Thursday, 7 December 2006

Ho Ho Iron Bru


Suddenly it is December and I am knee deep in Christmas thoughts.

Nigella had a cooking special on TV this week. Did you know that Brits totally make Thanksgiving dinner for Christmas? Traditional dinner is actually a giant roast turkey! Can you image an American making turkey again after the Thanksgiving day hoo ha? Granted, they roast potatoes and have that damned fruitcake and Christmas pudding and no pumpkin pie, but it still sniffs of similarity.

And, I have the bleedin’ “Santa Baby…. “ song stuck in my head. (Which admittedly, is better than “Super Freak” which lived there for days)

Maybe it is because Edinburgh is chock full of cutely decorated festive streets. And trees strewn with lights. And that nice German market. And has shops everywhere I walk. Or I am bored and the beast of commerce is alive and well in me. But, for me, it is all adding up to making lots of lists and my mind wandering wishing I had dough to blow on presents.

But the feeling is in the air. And is compounded by the onset of holiday parties, which begin TONIGHT. Suddenly people are online shopping at work without caring. The mood is lighter. People are more animated. And more tired.

My office is festive. Most departments have tinsel and little trees and load of chocolates everywhere. What a difference from the US, where it is all generic and PC Happy Holidays, with nary a Santa in sight.

Also, in the US, if you show up to work hung over, you don’t announce it. (Ok except maybe to your chums). Here every morning I hear at least 2 or 3 people chatting about how shattered they are and how late they were out, with an
Iron Bru (the Scotland hang-over soft drink of choice) in hand and a sausage roll in the other. It is just accepted that people will drink and play and go out and indulge. It is nice feeling actually. But also reminds me why alcoholism is a problem here. And is fine for me that Xmas is in my face – I like it! But if I were a non-believer or a really Bah Humbug, it would indeed bug me.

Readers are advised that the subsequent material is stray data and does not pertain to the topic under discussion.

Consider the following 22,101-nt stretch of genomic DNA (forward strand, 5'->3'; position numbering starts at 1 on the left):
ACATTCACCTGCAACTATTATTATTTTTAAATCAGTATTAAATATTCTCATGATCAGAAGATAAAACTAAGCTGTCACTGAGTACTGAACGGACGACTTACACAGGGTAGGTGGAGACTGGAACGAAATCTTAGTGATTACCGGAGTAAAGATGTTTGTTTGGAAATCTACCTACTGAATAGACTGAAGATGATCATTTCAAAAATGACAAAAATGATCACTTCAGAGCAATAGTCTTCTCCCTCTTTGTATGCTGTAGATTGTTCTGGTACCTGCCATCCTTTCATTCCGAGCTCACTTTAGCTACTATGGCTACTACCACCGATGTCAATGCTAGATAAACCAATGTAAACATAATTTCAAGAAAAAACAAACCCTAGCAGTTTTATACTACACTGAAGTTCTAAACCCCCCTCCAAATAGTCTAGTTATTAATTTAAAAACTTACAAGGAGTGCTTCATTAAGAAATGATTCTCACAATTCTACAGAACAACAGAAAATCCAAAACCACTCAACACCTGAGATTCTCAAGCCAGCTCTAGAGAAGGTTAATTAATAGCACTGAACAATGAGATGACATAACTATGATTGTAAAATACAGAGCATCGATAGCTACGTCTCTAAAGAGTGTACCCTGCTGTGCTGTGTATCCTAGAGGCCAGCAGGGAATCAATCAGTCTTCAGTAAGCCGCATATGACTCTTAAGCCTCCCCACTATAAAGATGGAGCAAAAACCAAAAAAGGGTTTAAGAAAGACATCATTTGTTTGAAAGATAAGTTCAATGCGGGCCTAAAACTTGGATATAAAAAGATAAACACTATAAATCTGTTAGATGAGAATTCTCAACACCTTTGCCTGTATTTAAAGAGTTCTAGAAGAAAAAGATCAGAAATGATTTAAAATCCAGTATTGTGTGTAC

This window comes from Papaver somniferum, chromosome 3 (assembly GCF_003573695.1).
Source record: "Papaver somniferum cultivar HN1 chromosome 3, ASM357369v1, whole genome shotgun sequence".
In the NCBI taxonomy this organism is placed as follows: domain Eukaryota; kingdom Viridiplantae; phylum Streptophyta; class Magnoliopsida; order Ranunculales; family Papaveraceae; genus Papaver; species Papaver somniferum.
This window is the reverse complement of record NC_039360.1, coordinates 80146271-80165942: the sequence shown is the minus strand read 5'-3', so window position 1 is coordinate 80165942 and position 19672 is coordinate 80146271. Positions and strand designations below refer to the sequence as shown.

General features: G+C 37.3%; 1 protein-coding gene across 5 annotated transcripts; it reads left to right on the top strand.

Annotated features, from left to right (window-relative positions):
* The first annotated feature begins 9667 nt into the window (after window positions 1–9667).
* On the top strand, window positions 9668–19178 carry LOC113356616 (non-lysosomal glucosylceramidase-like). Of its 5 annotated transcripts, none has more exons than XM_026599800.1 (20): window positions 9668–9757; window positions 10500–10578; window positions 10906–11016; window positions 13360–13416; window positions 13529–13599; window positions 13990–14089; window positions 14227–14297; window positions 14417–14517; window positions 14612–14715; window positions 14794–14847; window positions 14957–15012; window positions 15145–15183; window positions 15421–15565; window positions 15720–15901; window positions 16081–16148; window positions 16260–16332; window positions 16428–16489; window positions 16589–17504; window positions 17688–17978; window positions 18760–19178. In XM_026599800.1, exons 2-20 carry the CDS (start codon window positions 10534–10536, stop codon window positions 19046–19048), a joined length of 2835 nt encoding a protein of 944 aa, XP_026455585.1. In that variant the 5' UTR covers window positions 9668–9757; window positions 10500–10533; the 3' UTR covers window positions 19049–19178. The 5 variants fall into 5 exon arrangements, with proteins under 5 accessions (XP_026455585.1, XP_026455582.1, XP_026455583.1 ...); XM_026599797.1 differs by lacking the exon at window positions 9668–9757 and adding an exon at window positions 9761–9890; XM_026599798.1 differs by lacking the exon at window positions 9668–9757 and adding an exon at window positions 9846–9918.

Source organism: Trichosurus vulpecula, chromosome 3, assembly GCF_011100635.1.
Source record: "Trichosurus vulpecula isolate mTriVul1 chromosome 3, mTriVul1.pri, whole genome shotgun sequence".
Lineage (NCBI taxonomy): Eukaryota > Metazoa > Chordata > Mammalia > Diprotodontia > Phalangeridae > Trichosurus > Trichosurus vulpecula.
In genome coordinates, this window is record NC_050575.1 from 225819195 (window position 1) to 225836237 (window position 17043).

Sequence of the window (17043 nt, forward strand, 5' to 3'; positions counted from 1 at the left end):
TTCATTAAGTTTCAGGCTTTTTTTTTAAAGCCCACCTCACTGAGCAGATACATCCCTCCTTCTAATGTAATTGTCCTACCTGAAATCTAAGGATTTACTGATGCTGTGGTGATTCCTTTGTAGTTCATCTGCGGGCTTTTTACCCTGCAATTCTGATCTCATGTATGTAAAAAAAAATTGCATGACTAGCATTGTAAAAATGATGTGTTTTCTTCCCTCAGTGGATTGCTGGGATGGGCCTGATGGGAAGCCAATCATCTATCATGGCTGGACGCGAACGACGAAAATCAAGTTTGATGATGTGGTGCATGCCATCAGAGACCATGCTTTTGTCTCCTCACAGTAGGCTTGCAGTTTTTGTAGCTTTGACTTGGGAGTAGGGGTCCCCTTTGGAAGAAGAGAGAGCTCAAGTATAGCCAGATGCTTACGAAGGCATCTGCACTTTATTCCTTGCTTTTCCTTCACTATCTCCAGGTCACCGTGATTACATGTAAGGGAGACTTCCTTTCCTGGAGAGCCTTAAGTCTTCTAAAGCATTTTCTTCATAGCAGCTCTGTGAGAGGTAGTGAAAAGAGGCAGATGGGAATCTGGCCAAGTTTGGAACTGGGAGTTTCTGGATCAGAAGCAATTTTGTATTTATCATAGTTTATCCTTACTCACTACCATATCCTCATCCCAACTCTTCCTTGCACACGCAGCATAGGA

They have a commercial on TV here from MasterCard (US probably has it too) about all the people flying Home for the Holiday, with big welcome home scenes and fervent hugs in the airport arrivals, and how much each flight was… and of course the chance to spend time with family and friends is priceless. It does make me sad that I am not with my own nuclear family for the holiday. I am a bit home sick. We have lost what traditions we had and I'd like us to hold on to some of them... like all getting together more than once a decade.
But I also remember that I AM in a new family now… Mine & Mark’s. With a chance to start our own traditions and celebrate in our own way. And that will have to do. After all, I am host to my new parents-in-law this year. And we ain’t having turkey.
We are going out for Christmas lunch!

4 comments:

Anonymous said...

Carol -- We had a turkey for Christmas dinner almost every year. I don't know if that's a Southern thing here in the US. Besides, you have a whole month between turkey dinners! Andy

Anonymous said...

Sorry to tell you, doll, but turkey is also the traditional Christmas "roast beast" in Canada too. Granted, there will also be a ham in attendance, and tortière (yumm-o Marylou!) on Christmas Eve if you have even a drop of Quebecois blood coursing through your veins, but if there isn't a turkey, it must not be Christmas! For those who are uber-British, a goose might be on the menu, but other than those "six geese a-layin' " they're fairly hard to come by in this neck of the woods. So embrace this opportunity for yet another tryptophan / serotonin dosing and we'll see you when you wake up on December 31th. : ) Br. Chris

cmf said...

dang. Maybe it is because our traditional meal for xmas was lasagne. (yum)... I assumed all others were of the Ham and Roast Beast variety. We all come from under the British empire one way or another, so I oughtent be surprised.

Anonymous said...

I fogot about the lasagne somehow, and if asked five minutes ago would have said that our family Christmas tradition was do-it-yourself hot fudge sundaes. b